AT&T’s overall mobile speed was artificially inflated in Ookla’s latest speed ratings by the sheer number of people testing their new “5G E” connections, whose icon notification has recently started showing up on newer iPhone models. This, along with AT&T’s extensive 5G E advertising, is currently the subject of a Sprint lawsuit against the company for deceptive practices.
Thanks to 5G E visibility, owners of newer, faster iPhones in select cities conducted more speed tests than normal. As a result, the data is skewed more in favor of AT&T iPhone users than usual, because a larger share of survey takers were people with new AT&T iPhones than would normally occur on Ookla’s tests. Ookla measures speed on iPhones and Androids through user-initiated speed tests.
Interest in 5G E is higher than ever, judging from search results on Google. Some of that could be confusion about what it is. 5G E is AT&T parlance for 5G Evolution — but it is not 5G or the fifth generation of wireless networks; rather, it’s AT&T’s regular 4G LTE network with some speed upgrades. The 5G rollout by all carriers has been uneven. AT&T says it has 5G in 19 cities, but no smartphones can use it yet.
According to Ookla, “In the final week of Q1, we also observed an increase in faster tests taken on AT&T’s network. Upon investigation, we discovered that this correlated with the release of iOS 12.2 and the roll out of AT&T’s 5G E icon. We also found that the increase in tests was coming from device models that would have started to display the 5G E icon, such as the newer generations of iPhone (XR, XS Max, XS, X, 8, 8 Plus), indicating that consumers were seeing the new icon and taking a test to see what speeds they were getting.”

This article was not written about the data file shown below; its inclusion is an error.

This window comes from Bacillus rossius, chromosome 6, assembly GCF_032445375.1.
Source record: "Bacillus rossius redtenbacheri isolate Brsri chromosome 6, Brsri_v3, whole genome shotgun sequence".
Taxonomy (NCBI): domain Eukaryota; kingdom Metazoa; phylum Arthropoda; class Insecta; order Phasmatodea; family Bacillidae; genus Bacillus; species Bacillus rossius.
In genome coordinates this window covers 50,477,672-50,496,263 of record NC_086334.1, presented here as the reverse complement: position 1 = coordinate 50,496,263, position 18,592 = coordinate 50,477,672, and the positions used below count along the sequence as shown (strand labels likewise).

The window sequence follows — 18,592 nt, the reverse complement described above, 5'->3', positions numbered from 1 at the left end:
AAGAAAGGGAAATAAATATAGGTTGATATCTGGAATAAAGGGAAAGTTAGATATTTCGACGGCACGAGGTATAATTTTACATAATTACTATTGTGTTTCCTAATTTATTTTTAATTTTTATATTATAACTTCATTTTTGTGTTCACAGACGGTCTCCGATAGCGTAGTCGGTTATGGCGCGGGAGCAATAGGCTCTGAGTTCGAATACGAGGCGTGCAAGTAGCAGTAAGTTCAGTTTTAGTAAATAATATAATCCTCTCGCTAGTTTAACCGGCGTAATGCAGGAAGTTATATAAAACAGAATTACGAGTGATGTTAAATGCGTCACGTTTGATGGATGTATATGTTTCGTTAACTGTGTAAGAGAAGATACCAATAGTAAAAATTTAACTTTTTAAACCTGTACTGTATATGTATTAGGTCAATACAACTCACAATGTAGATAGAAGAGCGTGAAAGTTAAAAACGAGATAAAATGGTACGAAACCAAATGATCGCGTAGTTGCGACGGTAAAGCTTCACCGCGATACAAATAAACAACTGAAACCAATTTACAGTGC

In the last week of March, AT&T’s mean download speed was 40.7 Mbps, followed by T-Mobile with 35.45, according to data AT&T first promoted. In the last quarter, AT&T’s mean download speed was a bit lower, 34.65 Mbps, followed closely by T-Mobile’s 34.11 Mbps, according to Ookla. Ookla doesn’t validate national claims based on less than a quarter’s worth of data. So while AT&T is certainly the fastest carrier, its win is much smaller than first appeared.
AT&T, which originally was the exclusive iPhone carrier, already had a higher prevalence of iPhone users than other carriers. In Ookla’s Q1 data, some 70 percent of speed-tested AT&T devices were iPhones. While Ookla also saw 5G E tests on some of the newest Samsung phones, the rate of tests was much higher among iPhones.
AT&T and Sprint have been gaining on T-Mobile and Verizon for some time in terms of average mobile download speed, according to Ookla, so the latest findings aren’t a surprise.
But when the buzz dies down around 5G E, AT&T’s speed test numbers will likely fall back down to earth.
This article originally appeared on Recode.net.